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asian high speed rail (HSR): changing economic geographiesn.ppt

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High Speed Rail (HSR) was born in Asia and the region is leading the world in investing in it today. The effects could be economically transformational.

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asian high speed rail (HSR): changing economic geographiesn.ppt

  1. 1. Agglomeration economies and rail investment: Prospects for Asian development Cameron Gordon, PhD Associate Professor, Economics, University of Canberra Senior Visiting Fellow, UNSW-Canberra (ADFA) – Business School Principal Investigator, University Transportation Research Center Region 2, City University of New York Presentation for the Crawford School of Public Policy | Arndt-Corden Department of Economics November 19 2013
  2. 2. Presentation Outline •  1. A brief appetiser from economic history •  2. Transport investment and benefit: travel time, accessibility, agglomeration and productivity •  3. What is HSR? •  4. HSR in Asia – a brief history •  5. HSR in Asia – its current impacts •  6. HSR benefits – Asian Agglomerations. •  7. An Asian Century for HSR?
  3. 3. 1. A brief appetiser from economic history: rails and the development of the US West •  Economic historians have extensively studied an earlier epoch of rail, mainly the building of railways throughout the world in the 19th century. •  One very well studied phenomenon has been the role that the building of the Intercontinental railway had on the development of the US economy.
  4. 4. Basic findings •  Transport infrastructure is usually assessed according to the 'Value of Travel Time Saved' (VTTS). •  The advent of railway technology certainly increased the speed of travel and thus notionally reduced the amount of time spent traveling from point to point. •  But the historical evidence shows that VTTS may not have been the main benefit of the railways. •  Changes in accessibility to markets may have been as or more important.
  5. 5. Did these travel technologies primarily deliver 'VTTS’?
  6. 6. 2. A typology of rail investment benefits •  Consider an economy characterised by the following two functions: •  (1) Y = f(K,L) •  (2) U = f(c1,c2..cn ) This, of course is a simple depiction of an economy with a production function (1) and a consumption/utility function (2).
  7. 7. VTTS as the major transport benefit •  Transport is generally seen as a 'derived' demand, i.e. in the quest for getting things we really want we have to 'consume' a certain amount of transport. •  We don't want the transport itself but consume it as a means to the end of getting the things that give us utility. •  Hence reducing travel time is a consumption 'good'. This is the major basis of VTTS: as a consumption benefit.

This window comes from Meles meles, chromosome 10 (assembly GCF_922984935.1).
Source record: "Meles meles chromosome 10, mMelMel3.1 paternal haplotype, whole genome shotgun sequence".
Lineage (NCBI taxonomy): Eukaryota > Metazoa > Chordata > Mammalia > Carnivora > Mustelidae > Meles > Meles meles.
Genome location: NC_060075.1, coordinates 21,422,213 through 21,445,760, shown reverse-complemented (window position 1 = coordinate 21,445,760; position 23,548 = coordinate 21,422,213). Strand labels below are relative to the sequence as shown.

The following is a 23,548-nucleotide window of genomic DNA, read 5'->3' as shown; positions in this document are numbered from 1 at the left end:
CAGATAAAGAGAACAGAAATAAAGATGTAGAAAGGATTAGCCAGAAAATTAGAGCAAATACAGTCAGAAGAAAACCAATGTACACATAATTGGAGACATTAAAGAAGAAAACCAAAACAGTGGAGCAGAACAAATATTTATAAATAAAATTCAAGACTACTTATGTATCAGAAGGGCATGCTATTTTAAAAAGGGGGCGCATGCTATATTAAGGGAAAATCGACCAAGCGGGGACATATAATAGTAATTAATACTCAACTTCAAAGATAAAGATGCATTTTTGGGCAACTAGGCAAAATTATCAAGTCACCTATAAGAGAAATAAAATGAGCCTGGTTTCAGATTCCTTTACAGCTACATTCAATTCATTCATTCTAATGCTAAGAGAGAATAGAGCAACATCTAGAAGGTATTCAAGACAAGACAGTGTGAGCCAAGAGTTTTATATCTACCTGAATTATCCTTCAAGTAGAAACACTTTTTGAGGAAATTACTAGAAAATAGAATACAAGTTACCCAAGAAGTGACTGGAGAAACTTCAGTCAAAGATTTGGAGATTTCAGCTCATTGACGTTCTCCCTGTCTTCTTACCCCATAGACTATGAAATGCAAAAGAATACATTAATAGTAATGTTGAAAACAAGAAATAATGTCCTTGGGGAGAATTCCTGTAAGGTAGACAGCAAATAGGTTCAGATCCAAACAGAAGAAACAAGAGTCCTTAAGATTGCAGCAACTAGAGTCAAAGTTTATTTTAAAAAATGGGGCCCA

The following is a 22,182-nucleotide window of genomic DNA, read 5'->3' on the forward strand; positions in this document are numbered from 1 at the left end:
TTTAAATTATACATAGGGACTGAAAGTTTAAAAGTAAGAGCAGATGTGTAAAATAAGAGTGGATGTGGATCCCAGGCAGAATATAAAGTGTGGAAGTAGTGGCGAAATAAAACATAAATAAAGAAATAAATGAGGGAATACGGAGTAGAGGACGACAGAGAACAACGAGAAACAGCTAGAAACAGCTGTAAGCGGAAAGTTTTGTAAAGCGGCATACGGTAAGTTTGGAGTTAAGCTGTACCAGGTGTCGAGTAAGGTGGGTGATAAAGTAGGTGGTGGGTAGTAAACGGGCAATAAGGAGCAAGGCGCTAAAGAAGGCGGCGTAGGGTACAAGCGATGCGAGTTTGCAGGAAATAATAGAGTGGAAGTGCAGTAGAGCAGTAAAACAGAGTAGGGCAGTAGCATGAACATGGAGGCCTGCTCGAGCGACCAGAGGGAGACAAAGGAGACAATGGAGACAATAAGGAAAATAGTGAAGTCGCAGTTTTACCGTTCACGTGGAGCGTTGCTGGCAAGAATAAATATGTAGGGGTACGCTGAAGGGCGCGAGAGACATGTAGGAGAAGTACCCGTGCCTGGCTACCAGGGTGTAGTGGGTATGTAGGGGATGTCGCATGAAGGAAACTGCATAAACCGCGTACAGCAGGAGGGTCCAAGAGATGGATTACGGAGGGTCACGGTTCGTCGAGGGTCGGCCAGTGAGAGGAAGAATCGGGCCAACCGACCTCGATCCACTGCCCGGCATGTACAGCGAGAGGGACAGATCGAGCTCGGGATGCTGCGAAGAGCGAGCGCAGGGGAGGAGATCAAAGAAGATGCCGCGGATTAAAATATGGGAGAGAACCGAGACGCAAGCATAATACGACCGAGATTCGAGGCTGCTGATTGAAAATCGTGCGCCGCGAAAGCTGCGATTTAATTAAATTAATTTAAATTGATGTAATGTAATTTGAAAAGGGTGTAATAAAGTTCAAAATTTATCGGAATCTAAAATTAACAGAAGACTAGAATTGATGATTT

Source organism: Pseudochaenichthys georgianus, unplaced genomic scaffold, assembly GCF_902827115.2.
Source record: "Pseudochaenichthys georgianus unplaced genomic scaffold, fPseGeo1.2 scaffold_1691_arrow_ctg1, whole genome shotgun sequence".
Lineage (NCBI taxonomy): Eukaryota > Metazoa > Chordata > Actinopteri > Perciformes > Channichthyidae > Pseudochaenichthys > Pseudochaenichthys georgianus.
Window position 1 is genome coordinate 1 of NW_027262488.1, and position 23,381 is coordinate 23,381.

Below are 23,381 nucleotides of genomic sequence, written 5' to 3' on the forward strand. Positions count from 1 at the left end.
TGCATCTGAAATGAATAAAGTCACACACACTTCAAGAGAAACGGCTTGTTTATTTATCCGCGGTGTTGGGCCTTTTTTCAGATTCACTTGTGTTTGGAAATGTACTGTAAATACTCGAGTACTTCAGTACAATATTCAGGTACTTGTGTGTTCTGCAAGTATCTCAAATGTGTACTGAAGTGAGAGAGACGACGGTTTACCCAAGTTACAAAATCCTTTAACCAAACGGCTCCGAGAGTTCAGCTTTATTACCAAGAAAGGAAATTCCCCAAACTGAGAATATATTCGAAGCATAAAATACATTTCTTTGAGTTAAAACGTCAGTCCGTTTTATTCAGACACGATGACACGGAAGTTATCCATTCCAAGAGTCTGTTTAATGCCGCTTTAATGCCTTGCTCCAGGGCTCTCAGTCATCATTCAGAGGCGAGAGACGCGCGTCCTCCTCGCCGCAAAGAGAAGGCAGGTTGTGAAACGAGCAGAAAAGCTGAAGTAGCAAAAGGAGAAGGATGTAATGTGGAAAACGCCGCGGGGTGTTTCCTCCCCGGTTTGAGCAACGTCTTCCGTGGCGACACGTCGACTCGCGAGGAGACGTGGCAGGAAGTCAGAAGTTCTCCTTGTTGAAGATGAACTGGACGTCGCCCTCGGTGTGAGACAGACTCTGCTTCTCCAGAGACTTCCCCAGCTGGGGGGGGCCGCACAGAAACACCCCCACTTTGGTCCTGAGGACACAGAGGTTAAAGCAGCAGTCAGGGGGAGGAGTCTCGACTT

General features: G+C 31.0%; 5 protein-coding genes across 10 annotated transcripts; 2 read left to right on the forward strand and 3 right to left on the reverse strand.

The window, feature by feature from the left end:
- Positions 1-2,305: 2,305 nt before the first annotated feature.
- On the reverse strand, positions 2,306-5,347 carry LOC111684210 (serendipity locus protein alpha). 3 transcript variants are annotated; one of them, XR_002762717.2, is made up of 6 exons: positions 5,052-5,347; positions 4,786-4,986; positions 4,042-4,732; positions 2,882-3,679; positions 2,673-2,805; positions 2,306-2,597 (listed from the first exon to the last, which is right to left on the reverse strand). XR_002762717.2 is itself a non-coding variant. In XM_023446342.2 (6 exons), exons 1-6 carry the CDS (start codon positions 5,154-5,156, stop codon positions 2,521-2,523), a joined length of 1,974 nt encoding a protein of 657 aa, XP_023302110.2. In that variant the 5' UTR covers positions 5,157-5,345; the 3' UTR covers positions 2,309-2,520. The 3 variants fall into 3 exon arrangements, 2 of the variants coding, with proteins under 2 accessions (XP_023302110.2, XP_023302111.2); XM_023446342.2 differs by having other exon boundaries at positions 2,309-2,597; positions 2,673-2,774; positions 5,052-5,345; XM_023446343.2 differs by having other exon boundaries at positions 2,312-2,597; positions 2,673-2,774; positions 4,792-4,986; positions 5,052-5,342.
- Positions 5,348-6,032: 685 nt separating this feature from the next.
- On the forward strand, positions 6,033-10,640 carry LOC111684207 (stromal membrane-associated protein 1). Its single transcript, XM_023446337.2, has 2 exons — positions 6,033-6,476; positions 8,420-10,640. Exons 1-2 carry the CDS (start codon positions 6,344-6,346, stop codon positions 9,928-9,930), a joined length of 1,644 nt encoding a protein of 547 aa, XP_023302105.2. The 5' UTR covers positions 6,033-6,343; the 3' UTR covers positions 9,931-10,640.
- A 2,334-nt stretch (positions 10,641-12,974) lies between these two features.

8. 8. Productivity benefits – a VTTS perspective •  Productivity benefits primarily come, however, through the production side of the economy. VTTS 'productivity' benefits could be acting in this way: •  Y = f(0.X*L, K), Y = some fixed quantity ‘N’ •  In other words, VTTS could be allowing for the same Y to be delivered for a fraction of L that was used prior to the rail investment. For example, perhaps workers are less tired with new shorter commutes or have worked during their commutes. •  This is not easy to measure and not typically used in VTTS analysis.
  9. 9. Productivity benefits – non VTTS •  More typically transport productivity benefits would look like the following: •  N*Y=f(K,L), where N>1 •  Here N represents some increase in Y per unit of input that is activated by changes in production that are enabled by a transport investment. •  These must be considered completely separately from VTTS benefits, although reduced travel time is often the channel for creating 'N'.
  10. 10. Sources of 'N' •  Accessibility: the shape of the market expands and allows for greater potential demand which drives greater supply which in turn drives things like greater division of labour and economies of scale. •  Agglomerations: people can increase their density at key points because density has positive 'returns'. •  Two points: (1) accessibility and agglomeration are closely related and (2) they only become 'economies' if there is increase in net productivity on the production side. •  If there are just transfers but not net gains these may have social value but are not productivity benefits.
  11. 11. Types of agglomeration benefits •  Agglomeration benefits (i.e. true productivity increases) are varied but Hensher et al (2013) notes three main types: •  input/output linkages between intermediate and final goods •  Labour market interactions •  Knowledge spillovers Agglomerations might have any or all of these features and actually more and the lines between these might be fuzzy. •  Y = f(K,L) ← f, K and/or L might all be affected.
  12. 12. 3. What is ‘High Speed Rail’? •  Of course conventional rail has been around for over a century and a half. •  What is the difference between this and ‘High Speed’ Rail (HSR)? •  There is actually not a firm definition in the literature but the basic difference boils down to maximum speeds that HSR can achieve. These are now 300 kph or more, a good 100-150kph more than maximum speeds on ‘regular’ rail.